This is deceptively readable, in the sense that it is easy to pass through the pages, suddenly realising that you have little grasp of what is being said. I think it's Said's style of using words sparingly, so that each one is heavyweight in meaning. To some extent this reminds me of Bertrand Russell: when I read his ABC of Relativity (a year or two before studying relativity at university), I just didn't get it at all. It certainly wasn't an ABC of anything, it felt all dressed up in its own self-importance. I wonder whether I should try Russell again sometime.
Though there may be a similarity in the leanness of the writing, there is no suggestion of inflated importance here. Most of Said's topics are musical: Beethoven, Richard Strauss, Mozart, Gould, Britten. That probably helps my reading of the book quite a lot; the section on Genet was less interesting, though the piece on the two Italians, novelist Lampedusa and filmmaker Visconti were surprisingly accessible.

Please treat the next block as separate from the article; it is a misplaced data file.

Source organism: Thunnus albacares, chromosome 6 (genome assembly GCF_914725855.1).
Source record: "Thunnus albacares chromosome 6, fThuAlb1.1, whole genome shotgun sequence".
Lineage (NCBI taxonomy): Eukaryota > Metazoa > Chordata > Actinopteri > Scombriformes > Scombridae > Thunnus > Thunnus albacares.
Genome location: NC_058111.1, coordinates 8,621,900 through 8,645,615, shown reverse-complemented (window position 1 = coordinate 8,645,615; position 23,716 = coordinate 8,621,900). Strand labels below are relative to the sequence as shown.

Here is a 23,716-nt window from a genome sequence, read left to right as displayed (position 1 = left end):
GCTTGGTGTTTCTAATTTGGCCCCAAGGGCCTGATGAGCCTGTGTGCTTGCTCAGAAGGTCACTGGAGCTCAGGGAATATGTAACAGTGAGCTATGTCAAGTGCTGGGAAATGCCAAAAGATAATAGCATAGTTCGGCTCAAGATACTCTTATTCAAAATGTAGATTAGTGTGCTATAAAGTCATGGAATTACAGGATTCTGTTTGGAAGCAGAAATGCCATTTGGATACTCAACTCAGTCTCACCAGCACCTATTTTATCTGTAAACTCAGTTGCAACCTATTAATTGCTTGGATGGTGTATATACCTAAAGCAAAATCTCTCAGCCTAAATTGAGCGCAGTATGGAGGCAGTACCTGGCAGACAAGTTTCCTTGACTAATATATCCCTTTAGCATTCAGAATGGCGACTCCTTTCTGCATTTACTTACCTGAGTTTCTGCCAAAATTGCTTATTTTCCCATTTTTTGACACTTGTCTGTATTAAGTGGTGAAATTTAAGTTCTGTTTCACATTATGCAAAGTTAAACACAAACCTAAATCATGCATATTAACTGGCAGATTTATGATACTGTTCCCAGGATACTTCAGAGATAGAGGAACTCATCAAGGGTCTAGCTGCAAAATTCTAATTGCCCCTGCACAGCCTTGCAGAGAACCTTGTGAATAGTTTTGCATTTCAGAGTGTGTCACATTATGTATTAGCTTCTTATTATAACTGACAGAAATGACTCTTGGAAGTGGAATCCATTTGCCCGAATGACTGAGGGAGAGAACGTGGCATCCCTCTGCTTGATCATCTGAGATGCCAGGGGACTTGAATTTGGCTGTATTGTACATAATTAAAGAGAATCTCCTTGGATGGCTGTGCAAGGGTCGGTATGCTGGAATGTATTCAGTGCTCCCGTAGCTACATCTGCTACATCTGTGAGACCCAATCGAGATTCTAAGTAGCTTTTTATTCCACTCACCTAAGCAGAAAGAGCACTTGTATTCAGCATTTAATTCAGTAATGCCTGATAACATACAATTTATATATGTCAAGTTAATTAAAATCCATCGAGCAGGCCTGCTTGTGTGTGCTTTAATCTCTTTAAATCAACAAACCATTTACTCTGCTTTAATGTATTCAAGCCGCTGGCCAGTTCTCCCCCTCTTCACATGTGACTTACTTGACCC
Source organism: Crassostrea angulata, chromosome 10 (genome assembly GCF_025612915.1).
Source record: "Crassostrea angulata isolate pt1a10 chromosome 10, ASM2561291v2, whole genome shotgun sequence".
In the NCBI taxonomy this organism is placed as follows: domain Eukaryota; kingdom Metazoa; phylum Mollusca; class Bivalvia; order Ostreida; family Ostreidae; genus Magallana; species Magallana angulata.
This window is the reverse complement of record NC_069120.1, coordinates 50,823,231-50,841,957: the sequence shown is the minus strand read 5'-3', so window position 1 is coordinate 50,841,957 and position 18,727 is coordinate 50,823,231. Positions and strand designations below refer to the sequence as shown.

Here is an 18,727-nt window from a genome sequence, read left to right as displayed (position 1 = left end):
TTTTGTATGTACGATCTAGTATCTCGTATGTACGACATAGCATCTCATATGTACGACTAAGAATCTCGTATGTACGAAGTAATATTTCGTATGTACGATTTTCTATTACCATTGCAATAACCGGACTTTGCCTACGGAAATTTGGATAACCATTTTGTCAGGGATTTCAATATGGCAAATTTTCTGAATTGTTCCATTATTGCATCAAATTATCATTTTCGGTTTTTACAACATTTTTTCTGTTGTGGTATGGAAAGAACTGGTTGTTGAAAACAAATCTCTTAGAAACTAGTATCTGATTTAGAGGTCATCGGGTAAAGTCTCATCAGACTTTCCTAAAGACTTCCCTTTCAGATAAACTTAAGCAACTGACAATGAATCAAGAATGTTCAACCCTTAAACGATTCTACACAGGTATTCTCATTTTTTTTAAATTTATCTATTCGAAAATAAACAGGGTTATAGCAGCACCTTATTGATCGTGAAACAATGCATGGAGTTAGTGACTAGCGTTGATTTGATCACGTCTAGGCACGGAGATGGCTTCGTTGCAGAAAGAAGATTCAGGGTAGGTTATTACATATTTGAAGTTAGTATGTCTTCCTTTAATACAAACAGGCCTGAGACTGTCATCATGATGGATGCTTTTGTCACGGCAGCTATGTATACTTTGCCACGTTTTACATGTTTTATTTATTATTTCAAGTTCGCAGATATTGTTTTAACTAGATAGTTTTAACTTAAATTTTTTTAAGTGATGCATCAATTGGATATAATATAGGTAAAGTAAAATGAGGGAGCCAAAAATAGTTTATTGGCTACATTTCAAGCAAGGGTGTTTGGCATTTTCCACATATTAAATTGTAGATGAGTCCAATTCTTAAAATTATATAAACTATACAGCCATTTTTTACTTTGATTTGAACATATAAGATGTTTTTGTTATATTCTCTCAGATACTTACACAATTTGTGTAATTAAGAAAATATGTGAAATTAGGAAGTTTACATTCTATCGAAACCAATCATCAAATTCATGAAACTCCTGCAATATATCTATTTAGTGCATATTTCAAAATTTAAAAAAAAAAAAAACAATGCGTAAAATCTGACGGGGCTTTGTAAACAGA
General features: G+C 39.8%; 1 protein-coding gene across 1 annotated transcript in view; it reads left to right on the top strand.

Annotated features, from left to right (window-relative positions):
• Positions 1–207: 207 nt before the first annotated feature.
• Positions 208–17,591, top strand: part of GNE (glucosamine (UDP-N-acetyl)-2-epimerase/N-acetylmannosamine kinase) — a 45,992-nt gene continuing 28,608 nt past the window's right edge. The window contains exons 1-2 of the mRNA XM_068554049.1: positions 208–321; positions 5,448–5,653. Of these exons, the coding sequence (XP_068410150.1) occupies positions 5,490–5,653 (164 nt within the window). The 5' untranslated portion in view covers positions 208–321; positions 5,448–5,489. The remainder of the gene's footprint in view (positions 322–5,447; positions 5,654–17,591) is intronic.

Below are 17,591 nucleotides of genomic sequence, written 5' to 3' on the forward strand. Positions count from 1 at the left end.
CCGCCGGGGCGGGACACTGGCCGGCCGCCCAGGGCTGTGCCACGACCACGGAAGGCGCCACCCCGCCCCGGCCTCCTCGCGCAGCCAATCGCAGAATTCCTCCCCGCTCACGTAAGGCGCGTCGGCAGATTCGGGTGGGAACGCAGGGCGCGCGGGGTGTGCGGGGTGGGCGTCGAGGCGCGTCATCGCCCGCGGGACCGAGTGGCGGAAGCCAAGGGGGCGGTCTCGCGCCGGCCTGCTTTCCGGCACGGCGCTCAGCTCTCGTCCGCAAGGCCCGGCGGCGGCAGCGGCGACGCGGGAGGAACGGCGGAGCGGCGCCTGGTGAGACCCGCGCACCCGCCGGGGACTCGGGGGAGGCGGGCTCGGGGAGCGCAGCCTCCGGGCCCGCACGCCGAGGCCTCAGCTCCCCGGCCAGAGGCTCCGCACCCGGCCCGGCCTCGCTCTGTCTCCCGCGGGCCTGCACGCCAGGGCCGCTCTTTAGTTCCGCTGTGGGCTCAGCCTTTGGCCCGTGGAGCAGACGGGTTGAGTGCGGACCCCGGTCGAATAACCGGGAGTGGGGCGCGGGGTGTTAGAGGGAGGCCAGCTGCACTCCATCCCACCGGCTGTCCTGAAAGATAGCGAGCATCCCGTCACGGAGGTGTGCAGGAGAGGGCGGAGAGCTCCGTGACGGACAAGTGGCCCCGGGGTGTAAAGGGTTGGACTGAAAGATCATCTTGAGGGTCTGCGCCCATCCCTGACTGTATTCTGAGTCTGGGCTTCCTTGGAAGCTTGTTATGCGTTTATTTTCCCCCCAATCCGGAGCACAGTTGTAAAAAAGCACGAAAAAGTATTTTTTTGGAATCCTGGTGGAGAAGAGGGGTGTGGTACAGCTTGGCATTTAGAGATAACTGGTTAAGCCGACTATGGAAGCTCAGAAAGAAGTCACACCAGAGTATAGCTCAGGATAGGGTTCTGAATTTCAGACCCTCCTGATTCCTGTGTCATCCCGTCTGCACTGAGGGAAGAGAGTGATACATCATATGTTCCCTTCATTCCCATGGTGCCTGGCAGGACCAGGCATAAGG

His theme is of "lateness" as anachronism (mainly in a nostalgic, backward-looking sense) and self-doubt. There are perhaps more positive ways of considering late style: for Beethoven in particular, I think, there was a "devil-may-care" attitude in his approach to some later works (especially the late string quartets): as a successful composer, he could do what he wanted to, able to distance himself from popular tastes of the time. There is no discussion of artists without a distinctive late style, which might help form some of his arguments. This book was Said's last, incomplete at his death in 2003. As such, it is not surprising that there is no particularly conclusive chapter to draw his thoughts together, but nevertheless it functions as a well-researched collection of thoughtful essays.